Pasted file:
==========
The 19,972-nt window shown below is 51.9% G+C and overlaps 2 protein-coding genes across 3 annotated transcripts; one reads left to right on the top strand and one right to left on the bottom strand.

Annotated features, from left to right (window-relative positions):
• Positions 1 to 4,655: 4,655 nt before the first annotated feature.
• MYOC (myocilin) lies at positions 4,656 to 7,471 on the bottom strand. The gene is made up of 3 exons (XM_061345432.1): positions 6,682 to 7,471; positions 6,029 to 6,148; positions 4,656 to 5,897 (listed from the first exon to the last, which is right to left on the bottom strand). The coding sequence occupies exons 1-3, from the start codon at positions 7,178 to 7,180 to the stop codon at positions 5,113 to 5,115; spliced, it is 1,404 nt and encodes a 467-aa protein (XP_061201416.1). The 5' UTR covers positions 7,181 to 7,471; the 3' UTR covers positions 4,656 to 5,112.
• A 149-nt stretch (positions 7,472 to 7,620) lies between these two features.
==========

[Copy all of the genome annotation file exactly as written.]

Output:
The 19,972-nt window shown below is 51.9% G+C and overlaps 2 protein-coding genes across 3 annotated transcripts; one reads left to right on the top strand and one right to left on the bottom strand.

Annotated features, from left to right (window-relative positions):
• Positions 1 to 4,655: 4,655 nt before the first annotated feature.
• MYOC (myocilin) lies at positions 4,656 to 7,471 on the bottom strand. The gene is made up of 3 exons (XM_061345432.1): positions 6,682 to 7,471; positions 6,029 to 6,148; positions 4,656 to 5,897 (listed from the first exon to the last, which is right to left on the bottom strand). The coding sequence occupies exons 1-3, from the start codon at positions 7,178 to 7,180 to the stop codon at positions 5,113 to 5,115; spliced, it is 1,404 nt and encodes a 467-aa protein (XP_061201416.1). The 5' UTR covers positions 7,181 to 7,471; the 3' UTR covers positions 4,656 to 5,112.
• A 149-nt stretch (positions 7,472 to 7,620) lies between these two features.